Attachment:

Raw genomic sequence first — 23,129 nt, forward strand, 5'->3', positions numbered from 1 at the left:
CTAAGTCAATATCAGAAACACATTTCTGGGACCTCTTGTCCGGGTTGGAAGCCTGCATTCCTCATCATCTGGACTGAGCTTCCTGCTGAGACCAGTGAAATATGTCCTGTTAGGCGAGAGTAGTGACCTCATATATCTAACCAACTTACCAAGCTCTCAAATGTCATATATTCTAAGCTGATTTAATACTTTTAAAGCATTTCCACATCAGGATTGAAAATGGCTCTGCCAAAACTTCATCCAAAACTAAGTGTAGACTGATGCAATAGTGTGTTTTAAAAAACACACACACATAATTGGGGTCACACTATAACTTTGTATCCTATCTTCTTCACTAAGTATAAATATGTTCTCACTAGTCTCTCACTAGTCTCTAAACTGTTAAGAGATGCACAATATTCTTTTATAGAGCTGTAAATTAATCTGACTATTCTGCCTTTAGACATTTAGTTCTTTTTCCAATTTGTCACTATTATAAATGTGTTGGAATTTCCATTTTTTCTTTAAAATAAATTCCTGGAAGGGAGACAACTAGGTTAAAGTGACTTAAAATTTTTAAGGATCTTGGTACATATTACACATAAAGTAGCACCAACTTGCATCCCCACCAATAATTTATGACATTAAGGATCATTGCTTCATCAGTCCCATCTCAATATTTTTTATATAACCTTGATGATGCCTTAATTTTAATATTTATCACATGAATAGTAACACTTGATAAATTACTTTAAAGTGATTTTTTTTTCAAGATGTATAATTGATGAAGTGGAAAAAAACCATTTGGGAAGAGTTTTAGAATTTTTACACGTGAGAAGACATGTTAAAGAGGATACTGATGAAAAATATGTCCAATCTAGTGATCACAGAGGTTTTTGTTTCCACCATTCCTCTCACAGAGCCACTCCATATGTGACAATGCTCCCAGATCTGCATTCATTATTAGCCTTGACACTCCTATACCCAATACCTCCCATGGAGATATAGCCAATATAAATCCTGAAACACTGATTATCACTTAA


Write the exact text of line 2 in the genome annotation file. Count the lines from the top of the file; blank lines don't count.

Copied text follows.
CTAAGTCAATATCAGAAACACATTTCTGGGACCTCTTGTCCGGGTTGGAAGCCTGCATTCCTCATCATCTGGACTGAGCTTCCTGCTGAGACCAGTGAAATATGTCCTGTTAGGCGAGAGTAGTGACCTCATATATCTAACCAACTTACCAAGCTCTCAAATGTCATATATTCTAAGCTGATTTAATACTTTTAAAGCATTTCCACATCAGGATTGAAAATGGCTCTGCCAAAACTTCATCCAAAACTAAGTGTAGACTGATGCAATAGTGTGTTTTAAAAAACACACACACATAATTGGGGTCACACTATAACTTTGTATCCTATCTTCTTCACTAAGTATAAATATGTTCTCACTAGTCTCTCACTAGTCTCTAAACTGTTAAGAGATGCACAATATTCTTTTATAGAGCTGTAAATTAATCTGACTATTCTGCCTTTAGACATTTAGTTCTTTTTCCAATTTGTCACTATTATAAATGTGTTGGAATTTCCATTTTTTCTTTAAAATAAATTCCTGGAAGGGAGACAACTAGGTTAAAGTGACTTAAAATTTTTAAGGATCTTGGTACATATTACACATAAAGTAGCACCAACTTGCATCCCCACCAATAATTTATGACATTAAGGATCATTGCTTCATCAGTCCCATCTCAATATTTTTTATATAACCTTGATGATGCCTTAATTTTAATATTTATCACATGAATAGTAACACTTGATAAATTACTTTAAAGTGATTTTTTTTTCAAGATGTATAATTGATGAAGTGGAAAAAAACCATTTGGGAAGAGTTTTAGAATTTTTACACGTGAGAAGACATGTTAAAGAGGATACTGATGAAAAATATGTCCAATCTAGTGATCACAGAGGTTTTTGTTTCCACCATTCCTCTCACAGAGCCACTCCATATGTGACAATGCTCCCAGATCTGCATTCATTATTAGCCTTGACACTCCTATACCCAATACCTCCCATGGAGATATAGCCAATATAAATCCTGAAACACTGATTATCACTTAA